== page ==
Tuesday, July 21, 2009

Frank and Leon

Observe the chronology of statements from Frank DeSalvo related to the incident at the Beach Corner and ensuing cover up discussed below.

DeSalvo has been the go-to lawyer for the Police Association of New Orleans and for pretty much any officer accused of a crime.

DeSalvo represented every officer investigated in this case.

1. From February 2008, after news of the Beach Corner dispute became public:

Frank DeSalvo, an attorney for the officers involved in the fight, disputed the assertion that racism played a role in the fight. "They want to call this racism?" he said. "Well, racism works both ways. What the (NOPD) is doing is wrong. They are taking the best of the best officers off the streets because of this. It hurts the city."
I don't really understand what he means by 'racism works both ways.' Is he saying the RTA employees are racist for filing a complaint against the officers that beat them and planted evidence? Or is he calling Riley a racist for putting the accused white officers on desk duty?

2. From April of 2009, after disciplinary action was taken against two of the officers:

Frank DeSalvo, an attorney representing Lapene, said the officer did not strike anybody during the brawl. Witnesses have wrongly identified Lapene as being involved, he said.

"It is a clear case of mistaken identity," said DeSalvo, who added that the officer plans to appeal to the Civil Service Commission. "We are very, very disappointed in the decision."

In claiming mistaken identity, isn't DeSalvo essentially saying that it must have been one of his other clients?

3. On Jennifer Samuels' suspension (she was the one who apparently took a gun from another RTA worker's car):

DeSalvo said she will eventually be cleared, and that the only mistake Samuel made was drinking off-duty and getting involved in police work.

"She stopped a violent act from happening," he said.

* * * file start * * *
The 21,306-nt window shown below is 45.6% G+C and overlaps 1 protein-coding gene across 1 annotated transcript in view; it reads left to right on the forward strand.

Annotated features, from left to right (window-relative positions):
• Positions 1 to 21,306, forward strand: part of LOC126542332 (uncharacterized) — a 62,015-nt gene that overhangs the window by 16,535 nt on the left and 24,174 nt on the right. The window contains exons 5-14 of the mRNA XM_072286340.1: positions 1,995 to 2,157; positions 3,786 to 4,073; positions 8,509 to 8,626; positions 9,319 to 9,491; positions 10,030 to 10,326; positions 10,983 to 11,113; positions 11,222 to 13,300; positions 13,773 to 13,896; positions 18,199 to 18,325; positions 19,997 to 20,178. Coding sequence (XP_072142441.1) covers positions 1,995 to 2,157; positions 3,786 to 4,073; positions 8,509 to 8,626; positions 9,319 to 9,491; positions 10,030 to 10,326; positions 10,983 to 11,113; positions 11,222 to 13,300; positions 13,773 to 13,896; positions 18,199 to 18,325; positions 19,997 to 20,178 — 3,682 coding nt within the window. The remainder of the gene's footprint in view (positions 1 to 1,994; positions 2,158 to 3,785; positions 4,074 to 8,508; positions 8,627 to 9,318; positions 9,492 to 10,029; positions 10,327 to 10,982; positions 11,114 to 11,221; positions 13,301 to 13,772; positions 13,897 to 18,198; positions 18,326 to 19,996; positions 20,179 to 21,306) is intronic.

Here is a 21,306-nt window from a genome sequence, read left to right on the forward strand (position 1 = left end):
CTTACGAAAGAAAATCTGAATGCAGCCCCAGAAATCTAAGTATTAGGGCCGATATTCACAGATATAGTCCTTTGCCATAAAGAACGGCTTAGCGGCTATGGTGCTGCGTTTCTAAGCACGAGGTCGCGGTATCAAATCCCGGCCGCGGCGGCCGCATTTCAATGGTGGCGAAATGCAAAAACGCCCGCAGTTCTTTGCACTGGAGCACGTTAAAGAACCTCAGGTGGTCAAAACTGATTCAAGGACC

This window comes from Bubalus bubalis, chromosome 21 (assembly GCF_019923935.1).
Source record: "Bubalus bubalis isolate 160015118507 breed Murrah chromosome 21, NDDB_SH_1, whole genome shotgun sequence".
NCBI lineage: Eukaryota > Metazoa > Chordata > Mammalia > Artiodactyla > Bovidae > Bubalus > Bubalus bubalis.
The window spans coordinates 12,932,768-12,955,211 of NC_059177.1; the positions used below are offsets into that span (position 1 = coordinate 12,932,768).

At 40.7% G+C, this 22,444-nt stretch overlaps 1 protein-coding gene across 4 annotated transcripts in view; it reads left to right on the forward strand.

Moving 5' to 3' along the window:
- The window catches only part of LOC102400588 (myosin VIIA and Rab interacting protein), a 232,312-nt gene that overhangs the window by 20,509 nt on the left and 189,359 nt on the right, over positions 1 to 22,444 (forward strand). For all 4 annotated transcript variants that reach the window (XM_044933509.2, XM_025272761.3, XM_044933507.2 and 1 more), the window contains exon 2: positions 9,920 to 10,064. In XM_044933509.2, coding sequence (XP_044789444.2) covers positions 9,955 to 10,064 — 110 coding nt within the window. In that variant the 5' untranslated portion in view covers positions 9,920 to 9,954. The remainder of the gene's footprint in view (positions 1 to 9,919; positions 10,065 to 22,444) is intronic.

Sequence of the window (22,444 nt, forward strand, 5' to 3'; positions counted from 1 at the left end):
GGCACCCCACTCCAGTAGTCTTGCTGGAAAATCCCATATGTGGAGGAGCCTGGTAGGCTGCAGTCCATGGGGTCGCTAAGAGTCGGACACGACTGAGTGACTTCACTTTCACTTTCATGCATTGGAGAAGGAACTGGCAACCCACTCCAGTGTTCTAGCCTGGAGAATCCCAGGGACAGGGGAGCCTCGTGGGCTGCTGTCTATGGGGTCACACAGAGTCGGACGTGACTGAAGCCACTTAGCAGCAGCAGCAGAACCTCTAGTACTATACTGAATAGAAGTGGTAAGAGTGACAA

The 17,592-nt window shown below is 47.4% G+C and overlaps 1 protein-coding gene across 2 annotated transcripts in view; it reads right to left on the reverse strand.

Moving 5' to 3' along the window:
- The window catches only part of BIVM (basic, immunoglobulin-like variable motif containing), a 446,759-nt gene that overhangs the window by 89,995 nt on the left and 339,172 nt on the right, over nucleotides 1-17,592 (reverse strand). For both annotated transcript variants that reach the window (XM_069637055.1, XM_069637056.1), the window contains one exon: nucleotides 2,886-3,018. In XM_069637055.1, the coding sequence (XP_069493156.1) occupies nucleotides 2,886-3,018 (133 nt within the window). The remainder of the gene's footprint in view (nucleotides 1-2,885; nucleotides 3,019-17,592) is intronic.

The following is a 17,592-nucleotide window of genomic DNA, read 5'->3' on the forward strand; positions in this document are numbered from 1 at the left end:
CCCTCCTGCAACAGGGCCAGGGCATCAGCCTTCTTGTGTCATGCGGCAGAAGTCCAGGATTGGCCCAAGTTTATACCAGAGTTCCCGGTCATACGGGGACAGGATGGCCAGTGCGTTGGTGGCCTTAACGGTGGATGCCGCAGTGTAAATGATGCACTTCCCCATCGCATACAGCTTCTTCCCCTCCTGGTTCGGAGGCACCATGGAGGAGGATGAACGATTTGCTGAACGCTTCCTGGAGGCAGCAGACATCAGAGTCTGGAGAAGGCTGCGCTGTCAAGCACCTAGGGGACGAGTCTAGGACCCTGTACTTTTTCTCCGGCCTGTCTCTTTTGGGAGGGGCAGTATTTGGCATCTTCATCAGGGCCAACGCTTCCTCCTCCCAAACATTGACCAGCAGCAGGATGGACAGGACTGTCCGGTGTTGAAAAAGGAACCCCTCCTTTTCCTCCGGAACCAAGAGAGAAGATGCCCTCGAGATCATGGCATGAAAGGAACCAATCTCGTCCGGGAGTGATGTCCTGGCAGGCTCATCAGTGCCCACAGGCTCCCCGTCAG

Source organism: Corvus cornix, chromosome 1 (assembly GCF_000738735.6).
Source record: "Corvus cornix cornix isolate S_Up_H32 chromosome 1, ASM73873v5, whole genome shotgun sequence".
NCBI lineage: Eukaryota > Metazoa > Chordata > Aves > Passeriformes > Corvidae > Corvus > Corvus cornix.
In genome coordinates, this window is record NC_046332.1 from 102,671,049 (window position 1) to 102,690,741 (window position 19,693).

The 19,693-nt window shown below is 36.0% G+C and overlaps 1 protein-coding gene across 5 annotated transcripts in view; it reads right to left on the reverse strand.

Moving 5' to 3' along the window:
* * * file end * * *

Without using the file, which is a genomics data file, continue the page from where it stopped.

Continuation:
Again, it's not clear what DeSalvo is arguing here. Is he working off the original report that lead to Lamont Williams' arrest even though charges were immediately dropped because of contradictory statements? Or is he saying something else? The mistaken identity comment seems to be based on the premise that Williams was attacked but the Samuel defense would seem to rely on the original report, on which civilian witness David McMyne admits to lying after being coached by the police.

4. Upon release of the Public Integrity Bureau report on the incident:

The NOPD said there was insufficient evidence to sustain allegations against Ganthier, Boudreau and Jason Samuel, and they were not disciplined.

DeSalvo, the police attorney, noted Thursday that this lends credence to his assertion that the internal investigation was botched.

"When you put everything together, you'll find that the (PIB) report is a lie, " he said.

DeSalvo promised the facts of the case would come out in the officers' appeal hearings.
Here, he seems to be arguing that because three of the other officers present - and probably responsible to some degree for the fight, improper arrest of Williams, and attempts to game the police report cover up their actions - were not charged, the entire internal investigation should be thrown out.

5. Upon filing suit against the PIB:

"There were some lies involved, and they all came from the Public Integrity Bureau," DeSalvo said. "None of these officers involved in this incident were found to be untruthful."

The attorney for the accused officers said the police department's investigation is flawed and that Sgt. Darryl Watson, who conducted the investigation, may have broken the law.

"He filed a false police report," the attorney said. "They have been disseminating it. There have been repercussions to police officers because of it and now it's time for him to eat his words and we are going to feed it to him."